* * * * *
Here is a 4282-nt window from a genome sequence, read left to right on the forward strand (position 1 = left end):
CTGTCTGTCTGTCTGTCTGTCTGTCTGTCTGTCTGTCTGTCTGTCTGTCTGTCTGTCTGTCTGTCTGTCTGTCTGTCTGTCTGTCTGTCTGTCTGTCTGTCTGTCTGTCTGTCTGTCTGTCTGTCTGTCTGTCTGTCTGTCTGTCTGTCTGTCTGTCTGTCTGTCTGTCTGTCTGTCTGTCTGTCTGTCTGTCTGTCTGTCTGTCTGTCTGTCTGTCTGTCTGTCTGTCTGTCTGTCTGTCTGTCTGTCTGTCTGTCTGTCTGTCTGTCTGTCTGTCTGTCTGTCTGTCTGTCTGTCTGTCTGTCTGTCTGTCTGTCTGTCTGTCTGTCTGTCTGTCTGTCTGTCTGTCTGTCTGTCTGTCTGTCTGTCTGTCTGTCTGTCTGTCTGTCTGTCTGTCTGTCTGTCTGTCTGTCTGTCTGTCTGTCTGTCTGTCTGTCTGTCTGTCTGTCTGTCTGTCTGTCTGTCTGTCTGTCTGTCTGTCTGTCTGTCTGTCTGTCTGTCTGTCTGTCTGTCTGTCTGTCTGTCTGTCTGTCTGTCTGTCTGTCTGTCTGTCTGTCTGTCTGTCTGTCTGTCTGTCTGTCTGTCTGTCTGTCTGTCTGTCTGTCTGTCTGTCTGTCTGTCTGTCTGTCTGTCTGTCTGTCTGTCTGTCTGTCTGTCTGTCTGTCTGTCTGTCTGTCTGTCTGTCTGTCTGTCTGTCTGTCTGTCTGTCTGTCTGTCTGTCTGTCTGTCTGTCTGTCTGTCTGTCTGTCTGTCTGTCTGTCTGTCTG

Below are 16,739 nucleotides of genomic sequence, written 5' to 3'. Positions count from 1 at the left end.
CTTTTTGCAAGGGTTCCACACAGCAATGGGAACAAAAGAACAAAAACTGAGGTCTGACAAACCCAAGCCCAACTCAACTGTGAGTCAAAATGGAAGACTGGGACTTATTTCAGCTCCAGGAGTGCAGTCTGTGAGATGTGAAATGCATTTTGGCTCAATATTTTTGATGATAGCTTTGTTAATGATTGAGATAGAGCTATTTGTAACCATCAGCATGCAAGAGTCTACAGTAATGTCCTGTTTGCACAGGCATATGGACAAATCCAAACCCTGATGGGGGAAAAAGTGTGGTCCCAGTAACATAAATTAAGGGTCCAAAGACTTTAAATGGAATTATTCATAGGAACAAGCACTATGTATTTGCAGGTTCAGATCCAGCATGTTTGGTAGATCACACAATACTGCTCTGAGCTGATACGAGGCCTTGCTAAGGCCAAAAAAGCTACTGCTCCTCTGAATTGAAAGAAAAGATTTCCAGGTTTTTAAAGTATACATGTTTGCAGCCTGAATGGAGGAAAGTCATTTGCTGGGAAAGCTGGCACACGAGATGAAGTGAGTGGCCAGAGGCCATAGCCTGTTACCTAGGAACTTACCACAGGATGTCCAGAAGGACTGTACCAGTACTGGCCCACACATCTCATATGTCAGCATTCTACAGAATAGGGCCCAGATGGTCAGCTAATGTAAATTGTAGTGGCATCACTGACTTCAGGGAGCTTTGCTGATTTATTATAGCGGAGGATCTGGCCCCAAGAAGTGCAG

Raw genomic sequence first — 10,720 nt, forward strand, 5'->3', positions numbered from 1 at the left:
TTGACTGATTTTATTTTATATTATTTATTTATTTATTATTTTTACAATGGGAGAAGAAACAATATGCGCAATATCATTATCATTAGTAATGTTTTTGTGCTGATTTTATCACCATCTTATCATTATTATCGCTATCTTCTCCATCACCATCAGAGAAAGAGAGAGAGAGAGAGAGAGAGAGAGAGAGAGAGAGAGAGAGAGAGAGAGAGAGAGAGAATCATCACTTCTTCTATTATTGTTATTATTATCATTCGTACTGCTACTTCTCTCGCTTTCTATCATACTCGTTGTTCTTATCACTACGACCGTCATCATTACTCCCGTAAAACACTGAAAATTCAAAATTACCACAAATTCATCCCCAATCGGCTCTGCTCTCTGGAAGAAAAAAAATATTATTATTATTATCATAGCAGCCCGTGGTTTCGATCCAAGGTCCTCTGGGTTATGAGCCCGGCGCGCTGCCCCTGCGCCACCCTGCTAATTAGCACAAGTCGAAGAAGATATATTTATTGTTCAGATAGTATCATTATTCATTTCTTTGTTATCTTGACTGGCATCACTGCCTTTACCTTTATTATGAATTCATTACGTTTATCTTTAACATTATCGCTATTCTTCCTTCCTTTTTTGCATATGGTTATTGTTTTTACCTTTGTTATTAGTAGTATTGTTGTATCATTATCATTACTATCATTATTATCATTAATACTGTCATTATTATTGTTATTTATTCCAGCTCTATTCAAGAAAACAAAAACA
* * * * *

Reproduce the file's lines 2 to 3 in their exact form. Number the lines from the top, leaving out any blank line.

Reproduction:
CTGTCTGTCTGTCTGTCTGTCTGTCTGTCTGTCTGTCTGTCTGTCTGTCTGTCTGTCTGTCTGTCTGTCTGTCTGTCTGTCTGTCTGTCTGTCTGTCTGTCTGTCTGTCTGTCTGTCTGTCTGTCTGTCTGTCTGTCTGTCTGTCTGTCTGTCTGTCTGTCTGTCTGTCTGTCTGTCTGTCTGTCTGTCTGTCTGTCTGTCTGTCTGTCTGTCTGTCTGTCTGTCTGTCTGTCTGTCTGTCTGTCTGTCTGTCTGTCTGTCTGTCTGTCTGTCTGTCTGTCTGTCTGTCTGTCTGTCTGTCTGTCTGTCTGTCTGTCTGTCTGTCTGTCTGTCTGTCTGTCTGTCTGTCTGTCTGTCTGTCTGTCTGTCTGTCTGTCTGTCTGTCTGTCTGTCTGTCTGTCTGTCTGTCTGTCTGTCTGTCTGTCTGTCTGTCTGTCTGTCTGTCTGTCTGTCTGTCTGTCTGTCTGTCTGTCTGTCTGTCTGTCTGTCTGTCTGTCTGTCTGTCTGTCTGTCTGTCTGTCTGTCTGTCTGTCTGTCTGTCTGTCTGTCTGTCTGTCTGTCTGTCTGTCTGTCTGTCTGTCTGTCTGTCTGTCTGTCTGTCTGTCTGTCTGTCTGTCTGTCTGTCTGTCTGTCTGTCTGTCTGTCTGTCTGTCTGTCTGTCTGTCTGTCTGTCTGTCTGTCTGTCTGTCTGTCTGTCTGTCTGTCTGTCTGTCTGTCTGTCTGTCTGTCTGTCTGTCTGTCTGTCTGTCTGTCTGTCTGTCTGTCTG

Below are 16,739 nucleotides of genomic sequence, written 5' to 3'. Positions count from 1 at the left end.